Melbourne surgeons celebrate rare living-donor liver transplant from father to daughter
Updated June 19, 2019 09:05:19
Cameron Pinceus is the head chef at a restaurant in Hobart’s Salamanca Place — but he never thought the first slice of liver he’d give his daughter would be his own.
And now feisty little Mila is more her father’s daughter than anyone might guess.
You’d never know, as she rockets about in her walker, that the one-year-old is recovering from lifesaving surgery.
Just weeks ago her entire liver was replaced with a fifth of her father’s.
The rare living-donor liver transplant is believed to be the first father-child organ donation in Victoria.
Cameron is recovering almost as well, but is still sore.
“His new nickname is Spare Parts,” said Mila’s mother, Nicky Browning.
But it was no laughing matter just over a month ago when Mila’s health started to go downhill after visiting family interstate.
She failed to respond to treatment back home in Hobart and was near death when her liver suddenly failed.
She was transferred to Melbourne and into the care of surgeon Graham Starkey, of the Liver Transplant Unit at Austin Health.
“It’s difficult to predict exactly how long Mila had, but we were very concerned that she had days to live,” he said.
Doctors still don’t know why her liver failed. Their best guess is that it was an uncommon reaction to a common virus.
Plan B becomes Plan A
As her condition deteriorated, doctors made Mila an urgent priority on the waiting list for livers from deceased donors.
Meanwhile, both parents were screened for compatibility as living donors.
Nicky wasn’t a match — something that still makes her emotional — while, luckily, Cameron was.
Mr Starkey says that strike rate is actually very typical — in his experience as a surgeon, only half of parents would even be eligible for such acts of anatomical altruism.
“It’s by no means a given that the living related transplant is an option at all. For a lot of people, it’s a non-starter,” he said.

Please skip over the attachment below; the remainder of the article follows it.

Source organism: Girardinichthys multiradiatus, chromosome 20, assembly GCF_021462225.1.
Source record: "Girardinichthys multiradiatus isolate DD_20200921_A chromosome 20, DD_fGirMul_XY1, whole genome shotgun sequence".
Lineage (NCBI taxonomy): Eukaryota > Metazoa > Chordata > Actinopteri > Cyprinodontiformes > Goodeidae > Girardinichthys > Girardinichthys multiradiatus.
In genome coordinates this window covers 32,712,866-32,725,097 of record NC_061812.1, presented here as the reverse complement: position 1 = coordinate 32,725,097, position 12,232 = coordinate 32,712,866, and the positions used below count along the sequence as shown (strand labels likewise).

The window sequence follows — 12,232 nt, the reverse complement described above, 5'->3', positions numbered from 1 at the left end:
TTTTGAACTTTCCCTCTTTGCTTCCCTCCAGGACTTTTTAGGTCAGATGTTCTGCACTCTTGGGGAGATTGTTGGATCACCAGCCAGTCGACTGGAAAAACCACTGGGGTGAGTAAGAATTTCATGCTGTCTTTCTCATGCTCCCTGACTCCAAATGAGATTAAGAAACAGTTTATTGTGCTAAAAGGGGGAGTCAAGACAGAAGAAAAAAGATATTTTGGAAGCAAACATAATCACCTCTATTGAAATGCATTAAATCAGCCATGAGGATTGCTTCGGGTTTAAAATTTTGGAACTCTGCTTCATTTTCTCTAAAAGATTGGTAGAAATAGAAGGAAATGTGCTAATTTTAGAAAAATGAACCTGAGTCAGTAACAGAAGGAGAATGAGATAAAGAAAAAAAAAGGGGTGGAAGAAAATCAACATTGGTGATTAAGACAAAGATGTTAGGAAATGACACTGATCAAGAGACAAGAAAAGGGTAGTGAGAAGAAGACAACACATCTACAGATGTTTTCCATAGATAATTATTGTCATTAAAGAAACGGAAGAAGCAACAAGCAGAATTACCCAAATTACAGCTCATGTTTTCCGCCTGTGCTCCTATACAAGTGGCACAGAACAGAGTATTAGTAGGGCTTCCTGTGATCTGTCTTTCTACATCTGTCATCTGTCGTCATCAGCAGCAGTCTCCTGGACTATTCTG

Living-donor liver transplants are nowhere near as common as those that happen with kidneys.
It’s not the preferred option because of the inherent risks of the operation and stress on the family.
In Australia, the procedure is only performed on children in emergency situations.
In fact, until Mila’s surgery, there had been no living-donor liver transplants in Australia since 2017.
But when no other donors emerged for Mila, Nicky said “plan B became plan A”.
‘A really tough day’
For Cameron, there were no qualms.
“When they said that I was a match, I thought, at least I can do something now. You always want to do something for your own child … I didn’t hesitate,” he said.
But the stress for Nicky of having her husband and child both under the knife, in separate hospitals, is still visible.
She becomes tearful as she describes the scary time.
“It’s like every single member of my immediate family was having surgery that day,” she said.
“So it was a really tough day.”
Fortunately for the recipient, the procedure and prognosis are much the same, whether it’s a liver from a living or deceased donor.
Mr Starkey said the small portion of the liver that’s generally taken for children — in this case, from Cameron — fit seamlessly in Mila’s body.
“The left lateral part of Cameron’s liver was a perfect match for Mila,” he said.
“It fitted in nicely and worked straight away.
“So she came off the operating table with a functioning liver, having gone in with one that was just barely clinging on.”
Being the only human organ that grows back, Cameron’s liver appears to have already regrown to the size he needs, just a few weeks after surgery.
Mila’s adopted liver will simply grow with her.
“The liver is an amazing organ like that. It’s got a great capacity for regeneration and full growth,” Mr Starkey said.
“And we hope and expect that it will serve her well for many decades to come.”
The ultimate act of generosity
Mila’s story, though heart-warming, is another reminder of the precarious situation facing anyone suddenly dependent on donated organs.
Mr Starkey would prefer that no parent had to go through Cameron and Nicky’s experience.
“Australians, we like to think of ourselves as a generous community, and this is the ultimate act of generosity,” he said.
“I think Australia should aim to have an organ donation rate as good as anywhere in the world. At the moment we are not quite up there with part of western Europe, so we can do better.”
Mila will soon return to Hobart with her parents.
They tried for two years before conceiving her so they now call her their “twice-miracle” baby.
To register for organ donation, go to donatelife.gov.au.
Topics: surgery, surgical-medicine, medical-specialisation, health, liver-and-kidneys, diseases-and-disorders, family-and-children, parenting, doctors-and-medical-professionals, healthcare-facilities, infant-health, melbourne-3000, hobart-7000, vic, tas
First posted June 19, 2019 05:07:07